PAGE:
Things can get pretty crazy around our house, which is no surprise since having five people at home for the majority of most days is enough to bring out the crazy in anybody.
You see, we are a “home-centered” family. Our kids are homeschooled, my wife is a stay-at-home/part-time work-at-home mom, and I am a work-at-home dad. To add to the challenges, our house isn’t that big. So imagine summer break all the time, except the kids still have school work and you still have work-work.
It’s not easy, but we make it work.
One of the biggest challenges is making sure our kids get the social interaction they need. While many think that homeschooling families lack socialization opportunities, that’s not the case for us. In fact, they’re almost too plentiful. But fitting them all into our schedule takes a lot of sacrifice.
Here is a snapshot of our social life: Homeschooling co-ops, Awana clubs, track clubs, basketball clubs, baseball teams, football teams, play dates, field trips, choir rehearsals, ministry events, cultural activities, and more … all in different locations. Because these extracurriculars are all run by different organizations (instead of through school), there’s no central hub where these events can take place. Instead, we get in the car and go, keeping track of our busy calendar on phones and computers.
We spend a lot of time on the move, but we spend more time inside the house – all together. Five people in one space, doing school work, housework, and the work that pays the bills. This is where it gets really interesting, trying to navigate our shared space without driving each other up the wall.
Our kitchen table has become the heartbeat of our family. Just about everything flows from there: homeschool happens, bills get paid, work gets done, tough talks take place, and of course, we eat together.
Occasionally someone needs to break free and find their own space to work. My refuge is a small, windowless office off the garage. For the kids, it’s their bedrooms. For my wife, it is out of the house!
Because of our lifestyle, there are times that work has to be done at odd hours, or in the car, or at the library, or at the doctor’s office. But at the end of the day, we’ve found it doesn’t matter where – what’s important is just that we get it done.
Here are some more things we’ve learned, things that can help any family with a busy life or hectic schedule:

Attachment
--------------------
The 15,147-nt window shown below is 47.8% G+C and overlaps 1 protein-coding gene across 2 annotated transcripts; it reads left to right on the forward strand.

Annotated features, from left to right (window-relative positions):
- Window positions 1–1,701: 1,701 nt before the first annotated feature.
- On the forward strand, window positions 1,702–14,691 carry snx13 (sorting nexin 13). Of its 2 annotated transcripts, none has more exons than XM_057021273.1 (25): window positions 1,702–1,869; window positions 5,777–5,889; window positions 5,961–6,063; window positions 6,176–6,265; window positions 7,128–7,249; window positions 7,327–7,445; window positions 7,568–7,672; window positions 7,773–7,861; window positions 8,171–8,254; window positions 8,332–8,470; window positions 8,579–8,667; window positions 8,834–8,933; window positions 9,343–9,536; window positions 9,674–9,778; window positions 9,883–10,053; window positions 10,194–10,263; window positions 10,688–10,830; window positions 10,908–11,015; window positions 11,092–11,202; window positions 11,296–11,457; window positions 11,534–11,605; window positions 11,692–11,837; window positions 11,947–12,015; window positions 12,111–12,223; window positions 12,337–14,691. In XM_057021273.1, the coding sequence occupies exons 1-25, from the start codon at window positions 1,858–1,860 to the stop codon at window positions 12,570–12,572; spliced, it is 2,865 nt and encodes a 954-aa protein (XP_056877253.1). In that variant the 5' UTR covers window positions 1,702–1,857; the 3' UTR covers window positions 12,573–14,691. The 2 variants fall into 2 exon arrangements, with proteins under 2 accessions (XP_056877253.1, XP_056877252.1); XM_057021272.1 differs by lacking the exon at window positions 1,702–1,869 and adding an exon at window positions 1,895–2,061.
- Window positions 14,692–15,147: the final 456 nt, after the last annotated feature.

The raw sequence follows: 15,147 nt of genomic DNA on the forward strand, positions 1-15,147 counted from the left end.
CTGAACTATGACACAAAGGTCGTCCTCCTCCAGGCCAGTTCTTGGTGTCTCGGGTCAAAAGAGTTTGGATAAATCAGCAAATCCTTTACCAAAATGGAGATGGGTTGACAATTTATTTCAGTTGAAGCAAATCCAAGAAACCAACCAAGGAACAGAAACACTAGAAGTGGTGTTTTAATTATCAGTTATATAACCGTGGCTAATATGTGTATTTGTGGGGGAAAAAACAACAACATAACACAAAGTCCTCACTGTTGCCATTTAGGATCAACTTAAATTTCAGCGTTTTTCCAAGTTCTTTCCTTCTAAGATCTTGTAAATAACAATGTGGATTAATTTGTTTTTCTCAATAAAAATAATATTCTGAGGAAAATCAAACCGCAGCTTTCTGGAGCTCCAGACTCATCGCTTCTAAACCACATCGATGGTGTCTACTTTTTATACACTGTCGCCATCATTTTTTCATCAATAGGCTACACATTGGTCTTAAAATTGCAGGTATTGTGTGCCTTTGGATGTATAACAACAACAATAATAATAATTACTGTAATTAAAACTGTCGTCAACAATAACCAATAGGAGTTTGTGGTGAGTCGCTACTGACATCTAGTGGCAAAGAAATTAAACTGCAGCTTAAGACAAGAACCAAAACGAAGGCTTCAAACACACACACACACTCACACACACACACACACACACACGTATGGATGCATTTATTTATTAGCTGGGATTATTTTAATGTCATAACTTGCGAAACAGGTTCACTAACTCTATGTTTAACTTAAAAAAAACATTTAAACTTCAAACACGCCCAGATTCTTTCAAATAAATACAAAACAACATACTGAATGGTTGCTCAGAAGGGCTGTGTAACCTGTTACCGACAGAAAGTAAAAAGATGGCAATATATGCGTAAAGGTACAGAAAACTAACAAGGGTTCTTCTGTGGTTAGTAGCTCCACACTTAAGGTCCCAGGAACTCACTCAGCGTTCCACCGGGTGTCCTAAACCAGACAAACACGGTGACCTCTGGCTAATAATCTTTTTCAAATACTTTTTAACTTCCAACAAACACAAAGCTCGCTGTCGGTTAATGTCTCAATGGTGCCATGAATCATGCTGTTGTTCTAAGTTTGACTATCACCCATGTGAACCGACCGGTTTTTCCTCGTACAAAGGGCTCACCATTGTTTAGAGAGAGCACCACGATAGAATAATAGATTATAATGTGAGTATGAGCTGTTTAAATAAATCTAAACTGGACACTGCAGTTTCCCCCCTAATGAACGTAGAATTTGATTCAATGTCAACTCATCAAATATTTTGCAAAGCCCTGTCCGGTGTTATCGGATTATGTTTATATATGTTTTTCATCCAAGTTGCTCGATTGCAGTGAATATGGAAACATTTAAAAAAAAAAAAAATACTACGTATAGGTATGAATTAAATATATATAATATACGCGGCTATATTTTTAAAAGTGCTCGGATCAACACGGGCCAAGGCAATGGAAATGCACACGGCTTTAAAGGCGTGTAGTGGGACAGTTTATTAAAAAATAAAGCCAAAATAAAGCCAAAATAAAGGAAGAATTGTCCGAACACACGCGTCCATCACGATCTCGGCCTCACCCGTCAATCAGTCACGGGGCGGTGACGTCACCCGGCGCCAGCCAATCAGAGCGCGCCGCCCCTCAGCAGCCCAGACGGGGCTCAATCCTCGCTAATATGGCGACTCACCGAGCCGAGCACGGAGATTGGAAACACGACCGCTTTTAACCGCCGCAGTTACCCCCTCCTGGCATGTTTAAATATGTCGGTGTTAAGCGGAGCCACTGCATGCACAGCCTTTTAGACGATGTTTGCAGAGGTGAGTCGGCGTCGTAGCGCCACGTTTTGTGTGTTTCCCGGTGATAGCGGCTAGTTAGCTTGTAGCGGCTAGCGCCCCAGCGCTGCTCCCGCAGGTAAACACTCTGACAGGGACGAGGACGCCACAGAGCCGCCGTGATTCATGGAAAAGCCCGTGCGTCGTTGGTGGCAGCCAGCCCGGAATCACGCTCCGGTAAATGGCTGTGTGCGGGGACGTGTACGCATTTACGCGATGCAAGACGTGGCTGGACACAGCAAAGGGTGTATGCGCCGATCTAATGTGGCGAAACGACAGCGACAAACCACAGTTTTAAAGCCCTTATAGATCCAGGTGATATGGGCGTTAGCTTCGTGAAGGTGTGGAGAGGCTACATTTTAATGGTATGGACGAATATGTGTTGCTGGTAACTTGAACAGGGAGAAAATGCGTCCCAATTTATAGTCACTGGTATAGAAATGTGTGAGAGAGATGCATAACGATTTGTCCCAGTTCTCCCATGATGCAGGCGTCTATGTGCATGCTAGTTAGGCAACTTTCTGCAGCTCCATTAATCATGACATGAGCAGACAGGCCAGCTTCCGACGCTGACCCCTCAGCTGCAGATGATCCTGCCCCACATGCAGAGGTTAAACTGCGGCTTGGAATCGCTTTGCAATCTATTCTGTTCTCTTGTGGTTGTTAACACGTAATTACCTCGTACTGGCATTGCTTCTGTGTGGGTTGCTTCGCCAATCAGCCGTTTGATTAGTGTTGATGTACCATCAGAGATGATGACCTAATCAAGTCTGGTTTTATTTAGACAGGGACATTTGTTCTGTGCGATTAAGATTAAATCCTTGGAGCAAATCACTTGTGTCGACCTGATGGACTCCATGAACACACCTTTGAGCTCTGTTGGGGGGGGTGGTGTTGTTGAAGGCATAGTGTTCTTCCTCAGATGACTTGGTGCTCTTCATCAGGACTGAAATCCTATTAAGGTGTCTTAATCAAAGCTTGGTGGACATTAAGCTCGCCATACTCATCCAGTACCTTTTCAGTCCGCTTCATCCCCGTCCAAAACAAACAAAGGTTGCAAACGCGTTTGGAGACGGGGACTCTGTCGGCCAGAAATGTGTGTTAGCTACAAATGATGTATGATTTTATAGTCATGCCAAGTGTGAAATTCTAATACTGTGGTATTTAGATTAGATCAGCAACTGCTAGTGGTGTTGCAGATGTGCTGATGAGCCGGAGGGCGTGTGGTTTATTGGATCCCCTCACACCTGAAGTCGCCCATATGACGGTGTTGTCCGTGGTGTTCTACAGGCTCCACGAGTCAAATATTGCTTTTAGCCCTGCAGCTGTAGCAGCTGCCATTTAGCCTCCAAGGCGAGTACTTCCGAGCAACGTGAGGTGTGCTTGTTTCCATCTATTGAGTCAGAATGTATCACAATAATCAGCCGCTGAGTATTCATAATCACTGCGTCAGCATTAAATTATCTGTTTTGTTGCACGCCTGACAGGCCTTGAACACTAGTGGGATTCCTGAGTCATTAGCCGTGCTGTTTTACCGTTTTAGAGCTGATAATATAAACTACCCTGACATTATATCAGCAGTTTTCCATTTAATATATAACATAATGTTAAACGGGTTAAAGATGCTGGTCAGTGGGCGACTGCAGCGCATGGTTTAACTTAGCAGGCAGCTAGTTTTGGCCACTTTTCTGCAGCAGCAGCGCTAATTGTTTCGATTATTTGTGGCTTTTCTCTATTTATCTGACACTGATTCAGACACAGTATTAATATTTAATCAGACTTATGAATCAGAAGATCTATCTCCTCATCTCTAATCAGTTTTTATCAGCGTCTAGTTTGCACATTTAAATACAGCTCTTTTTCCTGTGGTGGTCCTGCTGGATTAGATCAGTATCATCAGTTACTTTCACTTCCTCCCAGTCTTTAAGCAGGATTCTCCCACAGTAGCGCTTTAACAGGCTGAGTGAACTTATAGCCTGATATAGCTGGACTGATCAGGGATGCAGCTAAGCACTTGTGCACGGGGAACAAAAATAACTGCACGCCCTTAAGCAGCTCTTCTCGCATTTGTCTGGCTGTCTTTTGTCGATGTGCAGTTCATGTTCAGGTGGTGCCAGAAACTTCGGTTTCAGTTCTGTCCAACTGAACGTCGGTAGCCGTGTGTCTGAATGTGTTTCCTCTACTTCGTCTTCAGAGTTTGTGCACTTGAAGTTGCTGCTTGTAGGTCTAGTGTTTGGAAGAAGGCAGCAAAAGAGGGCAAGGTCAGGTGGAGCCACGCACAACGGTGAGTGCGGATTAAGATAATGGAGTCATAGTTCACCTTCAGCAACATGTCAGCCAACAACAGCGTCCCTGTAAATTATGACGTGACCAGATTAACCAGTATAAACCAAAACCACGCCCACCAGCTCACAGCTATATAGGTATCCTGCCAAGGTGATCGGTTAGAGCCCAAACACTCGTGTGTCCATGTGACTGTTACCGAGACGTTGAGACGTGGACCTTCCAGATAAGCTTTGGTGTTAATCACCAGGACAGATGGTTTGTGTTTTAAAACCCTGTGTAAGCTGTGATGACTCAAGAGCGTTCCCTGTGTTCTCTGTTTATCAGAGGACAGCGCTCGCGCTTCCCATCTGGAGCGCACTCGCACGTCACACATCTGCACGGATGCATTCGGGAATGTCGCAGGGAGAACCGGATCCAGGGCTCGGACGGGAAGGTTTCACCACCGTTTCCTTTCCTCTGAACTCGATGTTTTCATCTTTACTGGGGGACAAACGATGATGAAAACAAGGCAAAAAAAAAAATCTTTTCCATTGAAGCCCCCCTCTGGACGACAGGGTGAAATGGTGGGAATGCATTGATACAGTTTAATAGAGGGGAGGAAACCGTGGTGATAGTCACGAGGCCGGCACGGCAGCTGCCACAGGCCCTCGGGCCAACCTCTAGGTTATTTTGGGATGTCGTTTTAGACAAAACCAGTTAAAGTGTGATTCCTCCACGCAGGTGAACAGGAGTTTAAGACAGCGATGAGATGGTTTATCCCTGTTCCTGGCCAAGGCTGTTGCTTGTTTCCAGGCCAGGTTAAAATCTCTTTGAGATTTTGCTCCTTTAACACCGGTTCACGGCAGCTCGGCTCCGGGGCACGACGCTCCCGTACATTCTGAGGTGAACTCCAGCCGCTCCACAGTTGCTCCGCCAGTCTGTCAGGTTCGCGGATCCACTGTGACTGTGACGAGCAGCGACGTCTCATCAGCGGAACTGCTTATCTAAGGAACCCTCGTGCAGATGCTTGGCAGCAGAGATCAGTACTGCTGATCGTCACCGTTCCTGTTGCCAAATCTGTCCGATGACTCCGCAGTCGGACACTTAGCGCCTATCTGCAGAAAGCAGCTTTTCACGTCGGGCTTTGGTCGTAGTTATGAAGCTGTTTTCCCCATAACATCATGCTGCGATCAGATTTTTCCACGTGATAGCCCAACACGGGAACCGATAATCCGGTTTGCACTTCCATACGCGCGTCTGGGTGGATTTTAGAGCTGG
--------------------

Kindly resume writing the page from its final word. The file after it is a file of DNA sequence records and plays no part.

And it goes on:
1. Have one place where everybody comes together.
As mentioned above, that is our kitchen table. It’s good to have a central gathering place that can serve as your home base. It’s a command post, the place where problems are solved, questions are posed, instructions are given, and you find whatever you need to help you take the next step.
2. Create individual spaces where everybody can be alone.
If not for my windowless office, I’d probably be forced to rent office space or buy a lot of coffee at Starbucks. My kids come into my office frequently but I can close and lock the door if needed. I can tell them that I’m off limits for a certain period of time and they can do the same in their rooms. Making it all work sometimes requires one or all people to get away, even if you still share an adjoining wall.
3. Have a calling or purpose bigger than the challenges.
My wife and I believe we’ve been called to this homeschooling lifestyle. I’ve prayed for a career that doesn’t force me to leave my family every day for “X” hours, 5 days per week. We got what we hoped for, and it’s not easy but we know there are great things ahead of us. That’s what gets us through; it’s our “why.”
And when you have a big enough why, you can make any situation work.
Read more from Jackie on his blog, JackieBledsoe.com. As a thank you for reading this post and for being of friend of Babble, Jackie is giving you a FREE gift, his highly anticipated “Date Night in a Box: 12 Plug-and-Play Ideas to Connect this Weekend!”
photo credit: Jackie & Stephana BledsoeMore On